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A new method to identify earthquake swarms applied to seismicity near the San Jacinto Fault, California

Map view of the detected swarm (solid circle) events in the San Jacinto Fault Zone.

Map view of the detected swarm (solid circle) events in the San Jacinto Fault Zone.

TitleA new method to identify earthquake swarms applied to seismicity near the San Jacinto Fault, California
Publication TypeJournal Article
Year of Publication2016
AuthorsZhang Q., Shearer PM
JournalGeophysical Journal International
Date Published2016/05
Type of ArticleArticle
ISBN Number0956-540X
Accession NumberWOS:000375092400023
Keywordsaftershocks; clusters; damage rheology; Earthquake interaction, forecasting, and prediction; heat-flow; models; occurrences; patterns; Seismicity and; sequence; southern california; statistical seismology; tectonics; tremor

Understanding earthquake clustering in space and time is important but also challenging because of complexities in earthquake patterns and the large and diverse nature of earthquake catalogues. Swarms are of particular interest because they likely result from physical changes in the crust, such as slow slip or fluid flow. Both swarms and clusters resulting from aftershock sequences can span a wide range of spatial and temporal scales. Here we test and implement a new method to identify seismicity clusters of varying sizes and discriminate them from randomly occurring background seismicity. Our method searches for the closest neighbouring earthquakes in space and time and compares the number of neighbours to the background events in larger space/time windows. Applying our method to California's San Jacinto Fault Zone (SJFZ), we find a total of 89 swarm-like groups. These groups range in size from 0.14 to 7.23 km and last from 15 min to 22 d. The most striking spatial pattern is the larger fraction of swarms at the northern and southern ends of the SJFZ than its central segment, which may be related to more normal-faulting events at the two ends. In order to explore possible driving mechanisms, we study the spatial migration of events in swarms containing at least 20 events by fitting with both linear and diffusion migration models. Our results suggest that SJFZ swarms are better explained by fluid flow because their estimated linear migration velocities are far smaller than those of typical creep events while large values of best-fitting hydraulic diffusivity are found.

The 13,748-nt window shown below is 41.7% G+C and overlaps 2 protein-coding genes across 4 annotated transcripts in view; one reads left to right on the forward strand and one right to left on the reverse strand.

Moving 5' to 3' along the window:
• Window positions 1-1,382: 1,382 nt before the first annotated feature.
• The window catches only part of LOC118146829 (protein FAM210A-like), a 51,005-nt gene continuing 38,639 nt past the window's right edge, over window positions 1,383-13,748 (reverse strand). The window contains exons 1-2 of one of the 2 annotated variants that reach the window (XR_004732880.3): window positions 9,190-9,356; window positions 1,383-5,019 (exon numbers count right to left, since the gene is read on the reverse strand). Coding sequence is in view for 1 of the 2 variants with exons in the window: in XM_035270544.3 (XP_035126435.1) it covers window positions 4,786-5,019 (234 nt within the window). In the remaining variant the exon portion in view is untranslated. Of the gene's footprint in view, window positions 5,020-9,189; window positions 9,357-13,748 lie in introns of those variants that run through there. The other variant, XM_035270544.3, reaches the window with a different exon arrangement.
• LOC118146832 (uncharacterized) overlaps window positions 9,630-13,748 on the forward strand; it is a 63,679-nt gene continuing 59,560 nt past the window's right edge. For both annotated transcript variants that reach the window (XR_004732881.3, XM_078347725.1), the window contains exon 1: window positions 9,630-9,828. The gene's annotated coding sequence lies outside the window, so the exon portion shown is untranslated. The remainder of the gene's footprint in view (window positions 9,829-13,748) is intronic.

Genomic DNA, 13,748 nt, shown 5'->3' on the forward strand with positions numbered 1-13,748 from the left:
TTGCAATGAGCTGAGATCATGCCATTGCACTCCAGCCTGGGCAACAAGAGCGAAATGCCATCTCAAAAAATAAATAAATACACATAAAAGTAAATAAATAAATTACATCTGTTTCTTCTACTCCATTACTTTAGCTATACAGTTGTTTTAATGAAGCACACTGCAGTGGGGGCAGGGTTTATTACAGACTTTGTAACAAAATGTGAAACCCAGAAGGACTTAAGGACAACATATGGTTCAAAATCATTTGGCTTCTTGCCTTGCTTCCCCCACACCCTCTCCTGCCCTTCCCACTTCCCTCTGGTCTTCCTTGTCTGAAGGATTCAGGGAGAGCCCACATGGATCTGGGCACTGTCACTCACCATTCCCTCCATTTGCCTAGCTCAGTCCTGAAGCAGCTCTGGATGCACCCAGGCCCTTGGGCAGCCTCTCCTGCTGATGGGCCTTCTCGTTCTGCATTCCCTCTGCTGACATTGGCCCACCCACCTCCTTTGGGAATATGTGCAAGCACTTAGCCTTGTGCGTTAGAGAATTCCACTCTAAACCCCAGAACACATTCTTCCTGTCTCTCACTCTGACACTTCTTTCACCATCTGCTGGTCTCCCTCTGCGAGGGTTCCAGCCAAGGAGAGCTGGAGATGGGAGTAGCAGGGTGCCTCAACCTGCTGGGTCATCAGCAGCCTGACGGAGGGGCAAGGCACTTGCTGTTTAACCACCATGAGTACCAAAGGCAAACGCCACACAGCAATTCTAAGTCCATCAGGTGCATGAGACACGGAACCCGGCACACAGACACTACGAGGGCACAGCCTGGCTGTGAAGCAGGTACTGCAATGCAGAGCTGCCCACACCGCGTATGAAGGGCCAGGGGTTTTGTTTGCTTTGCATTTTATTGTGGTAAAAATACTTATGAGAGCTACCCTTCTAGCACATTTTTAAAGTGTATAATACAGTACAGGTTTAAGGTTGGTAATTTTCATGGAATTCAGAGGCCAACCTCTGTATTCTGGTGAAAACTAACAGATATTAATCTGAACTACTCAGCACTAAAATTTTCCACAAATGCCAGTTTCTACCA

We have developed a new method to search for swarms by comparing the number of neighbours to the number of background events in scalable spatiotemporal windows. Applying the method in the San Jacinto Fault Zone, we find swarms at a wide range of spatiotemporal scales. The SJFZ contains strong spatial and temporal variations of swarm events: the two ends of the SJFZ are dominated by more and larger swarms and the years between 1991 and 1998 host fewer swarms than the decades before and after. In general more swarms are found in normal faulting regions. While most of the estimated swarm linear migration speeds are lower than those of typical creep or slow slip events, large values of estimated hydraulic diffusivity are found near the southern end of the SJFZ (Salton Sea), which indicates that these swarms could be more correlated with the local fluid flow.

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